Think Dungeons and Dragons style. As Game Master, you get to "balance" the game and give your competitive friends an amazing time playing their most broken strategies against near impossible odds. Award them with shiny artifacts to make uber champions and end off with a finale against Nagash or something.

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I think losing only feels worse when you go in expecting to win. I try not to approach games with the assumption that I'll win because of some reason, I go in expecting to be evenly matched and then focus on playing my best. 

Losing never feels good, of course, but when I lose I try to see where I could have won and take it into experience and apply those ideas next time. Trying to improve is not just thinking hard outside the game and then showing up to an event and going undefeated, it means that every game (whether at home, at an FLGS, or at a tournament) is a learning experience and should be approached as such.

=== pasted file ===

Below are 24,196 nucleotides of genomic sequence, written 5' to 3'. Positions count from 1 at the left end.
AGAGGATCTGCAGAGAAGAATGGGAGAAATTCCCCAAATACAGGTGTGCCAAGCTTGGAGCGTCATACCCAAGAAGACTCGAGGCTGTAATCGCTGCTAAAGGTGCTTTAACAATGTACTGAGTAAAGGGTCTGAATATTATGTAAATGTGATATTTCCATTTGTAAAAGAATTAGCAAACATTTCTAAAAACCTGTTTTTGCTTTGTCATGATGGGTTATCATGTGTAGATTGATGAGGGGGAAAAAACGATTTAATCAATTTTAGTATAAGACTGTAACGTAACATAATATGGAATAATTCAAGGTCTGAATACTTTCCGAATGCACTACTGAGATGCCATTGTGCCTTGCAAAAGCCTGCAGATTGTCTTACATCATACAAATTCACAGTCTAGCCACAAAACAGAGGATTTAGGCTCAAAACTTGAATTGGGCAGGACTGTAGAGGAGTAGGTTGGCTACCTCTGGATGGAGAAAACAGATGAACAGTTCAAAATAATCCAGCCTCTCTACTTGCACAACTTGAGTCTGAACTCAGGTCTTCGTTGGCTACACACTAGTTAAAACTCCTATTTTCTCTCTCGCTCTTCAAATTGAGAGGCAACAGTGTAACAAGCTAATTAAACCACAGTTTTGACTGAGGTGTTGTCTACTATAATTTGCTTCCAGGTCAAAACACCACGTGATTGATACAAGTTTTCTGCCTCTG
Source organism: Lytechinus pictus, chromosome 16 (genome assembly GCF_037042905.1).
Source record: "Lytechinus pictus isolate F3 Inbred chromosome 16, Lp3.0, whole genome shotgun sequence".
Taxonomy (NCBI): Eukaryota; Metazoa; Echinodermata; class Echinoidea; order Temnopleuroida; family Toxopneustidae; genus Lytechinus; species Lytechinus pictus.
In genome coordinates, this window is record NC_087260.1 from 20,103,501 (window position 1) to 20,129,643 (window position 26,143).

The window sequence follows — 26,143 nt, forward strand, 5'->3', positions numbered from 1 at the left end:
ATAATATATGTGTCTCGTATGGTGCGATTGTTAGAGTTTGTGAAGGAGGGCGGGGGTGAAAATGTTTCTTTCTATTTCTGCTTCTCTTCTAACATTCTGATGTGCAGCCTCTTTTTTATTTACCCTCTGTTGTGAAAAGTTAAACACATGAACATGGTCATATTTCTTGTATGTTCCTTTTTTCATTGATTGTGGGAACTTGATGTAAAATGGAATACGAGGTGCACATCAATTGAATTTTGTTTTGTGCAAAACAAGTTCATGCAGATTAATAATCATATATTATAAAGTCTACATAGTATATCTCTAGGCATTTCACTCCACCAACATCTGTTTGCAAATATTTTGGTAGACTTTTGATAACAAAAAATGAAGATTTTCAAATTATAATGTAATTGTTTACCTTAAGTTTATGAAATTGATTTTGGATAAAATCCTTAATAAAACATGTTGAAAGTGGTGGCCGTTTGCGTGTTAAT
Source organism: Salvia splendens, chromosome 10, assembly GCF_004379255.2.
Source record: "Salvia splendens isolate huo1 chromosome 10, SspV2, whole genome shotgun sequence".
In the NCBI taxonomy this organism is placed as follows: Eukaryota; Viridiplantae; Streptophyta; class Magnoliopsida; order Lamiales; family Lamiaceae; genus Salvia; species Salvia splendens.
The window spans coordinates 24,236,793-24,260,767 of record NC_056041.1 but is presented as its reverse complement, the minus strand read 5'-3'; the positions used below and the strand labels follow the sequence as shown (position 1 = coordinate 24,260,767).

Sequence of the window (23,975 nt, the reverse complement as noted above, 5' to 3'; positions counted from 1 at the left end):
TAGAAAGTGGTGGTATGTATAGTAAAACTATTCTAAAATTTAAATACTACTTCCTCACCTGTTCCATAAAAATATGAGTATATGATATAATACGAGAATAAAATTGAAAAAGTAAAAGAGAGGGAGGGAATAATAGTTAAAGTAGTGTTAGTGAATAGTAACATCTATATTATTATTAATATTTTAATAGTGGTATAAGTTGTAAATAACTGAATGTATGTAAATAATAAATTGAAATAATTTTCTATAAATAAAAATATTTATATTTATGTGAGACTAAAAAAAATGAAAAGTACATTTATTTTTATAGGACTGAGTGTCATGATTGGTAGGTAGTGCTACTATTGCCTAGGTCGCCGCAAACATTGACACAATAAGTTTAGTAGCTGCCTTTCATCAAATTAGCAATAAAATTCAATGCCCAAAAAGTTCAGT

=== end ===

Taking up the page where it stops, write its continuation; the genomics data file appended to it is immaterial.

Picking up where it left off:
Dice losses feel the worst, but that's just part of the game. Sometimes your dice are cold and your opponent's are hot, but you can always play the positioning game and make them work for the win.

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Well, I usually try not to get frustrated and that's works now most of the time. When I do however, I vent my frustration by grumbling at my own mistakes, because, well, I play armies that don't really have impossible match-ups. When I get exceptionally frustrated (that happens only when I lose to one particular piece of WAAC garbage) I finish the game with grumpy face and rant about it with my friends afterwards.

And I think you should ask your friends to tone down their lists so they won't turn a game into a slaughter, asking that perfectly fine.

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The question is what does toning down entail?  It will differ from person to person.  I think its as much on the onus for the other person to tone UP and build a more proper list as it is for someone to have to tone down.